arrow-right cart chevron-down chevron-left chevron-right chevron-up close menu minus play plus search share user email pinterest facebook instagram snapchat tumblr twitter vimeo youtube subscribe dogecoin dwolla forbrugsforeningen litecoin amazon_payments american_express bitcoin cirrus discover fancy interac jcb master paypal stripe visa diners_club dankort maestro trash

The Weeping Book: Epilogue

December, 1984

It was cold in Montreal, and it felt even colder in Allan’s office. He’d never expected to be rich, but he’d at least thought he would be able to keep the heat on. Business was not good. He needed more patients; there just weren’t enough traumatized children in this city. What an ugly thought. What a cold and ugly thought. 

He was about to call it a day when he heard a knock at the door. He situated himself importantly behind his mahogany desk and straightened his name plate. 

“Come in.”

The door opened. It was a mother and her son. The mother was young, and might have once been beautiful. But as she stood there before Allan, she seemed like a woman who had lost herself in some great calamity, and whose existence now relied solely on the care of her child.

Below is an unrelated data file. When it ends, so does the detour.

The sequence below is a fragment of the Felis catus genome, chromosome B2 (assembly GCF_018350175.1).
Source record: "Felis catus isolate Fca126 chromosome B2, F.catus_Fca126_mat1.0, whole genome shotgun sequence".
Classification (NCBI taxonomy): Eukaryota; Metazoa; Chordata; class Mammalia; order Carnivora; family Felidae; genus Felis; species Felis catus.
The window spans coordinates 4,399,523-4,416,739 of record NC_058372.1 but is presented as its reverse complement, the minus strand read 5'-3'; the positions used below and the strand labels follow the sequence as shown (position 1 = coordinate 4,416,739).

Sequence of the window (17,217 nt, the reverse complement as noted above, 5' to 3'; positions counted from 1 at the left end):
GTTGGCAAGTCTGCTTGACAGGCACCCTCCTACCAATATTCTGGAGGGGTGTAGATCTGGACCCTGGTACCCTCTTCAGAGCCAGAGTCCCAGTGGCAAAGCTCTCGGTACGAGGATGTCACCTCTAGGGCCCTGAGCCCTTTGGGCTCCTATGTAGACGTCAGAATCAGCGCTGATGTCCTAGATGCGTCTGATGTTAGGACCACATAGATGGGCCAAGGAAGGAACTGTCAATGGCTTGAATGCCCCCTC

He had seen this before. Guardians who take on the world, and the world breaks them. What confused him more was the boy. He was almost a young man, his awkward adolescent body trailing behind her, bad posture and a few blond hairs on his chin. Allan could tell the kid wasn’t happy, but neither did he seem capable of causing a life-sized disturbance. 

“Dr. Tish?” she said, her voice barely a whisper.

“Yes? Can I help you?”

She introduced herself, then her son. She said they’d been travelling, and had just recently settled in Montreal. She made reference to her boy having gone through a traumatic event, and needing counseling. She asked if she could trust him. Allan wasn’t sure if she was referring to him, or to her son.

The boy, for the most part, remained silent. His eyes darted around the office, never resting on any one thing for too long. He looked over his shoulder once, and at his mother’s face often.

“I am a professional,” Allan assured her, as if that should answer all her questions.